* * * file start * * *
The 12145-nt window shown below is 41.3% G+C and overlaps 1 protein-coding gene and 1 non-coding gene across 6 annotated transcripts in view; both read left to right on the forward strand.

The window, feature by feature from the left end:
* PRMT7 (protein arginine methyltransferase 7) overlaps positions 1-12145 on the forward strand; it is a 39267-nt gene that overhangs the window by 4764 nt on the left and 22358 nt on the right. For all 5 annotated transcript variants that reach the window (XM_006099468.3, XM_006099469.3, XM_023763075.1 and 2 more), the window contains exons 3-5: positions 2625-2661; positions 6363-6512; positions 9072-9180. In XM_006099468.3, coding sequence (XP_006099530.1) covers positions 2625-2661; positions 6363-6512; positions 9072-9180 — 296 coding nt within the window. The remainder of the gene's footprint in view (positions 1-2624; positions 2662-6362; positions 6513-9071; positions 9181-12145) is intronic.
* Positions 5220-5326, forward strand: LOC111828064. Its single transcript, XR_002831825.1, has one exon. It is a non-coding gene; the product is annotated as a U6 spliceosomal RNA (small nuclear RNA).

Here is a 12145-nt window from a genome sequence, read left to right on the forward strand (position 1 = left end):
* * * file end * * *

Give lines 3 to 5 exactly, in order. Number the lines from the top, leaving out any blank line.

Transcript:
* PRMT7 (protein arginine methyltransferase 7) overlaps positions 1-12145 on the forward strand; it is a 39267-nt gene that overhangs the window by 4764 nt on the left and 22358 nt on the right. For all 5 annotated transcript variants that reach the window (XM_006099468.3, XM_006099469.3, XM_023763075.1 and 2 more), the window contains exons 3-5: positions 2625-2661; positions 6363-6512; positions 9072-9180. In XM_006099468.3, coding sequence (XP_006099530.1) covers positions 2625-2661; positions 6363-6512; positions 9072-9180 — 296 coding nt within the window. The remainder of the gene's footprint in view (positions 1-2624; positions 2662-6362; positions 6513-9071; positions 9181-12145) is intronic.
* Positions 5220-5326, forward strand: LOC111828064. Its single transcript, XR_002831825.1, has one exon. It is a non-coding gene; the product is annotated as a U6 spliceosomal RNA (small nuclear RNA).

Here is a 12145-nt window from a genome sequence, read left to right on the forward strand (position 1 = left end):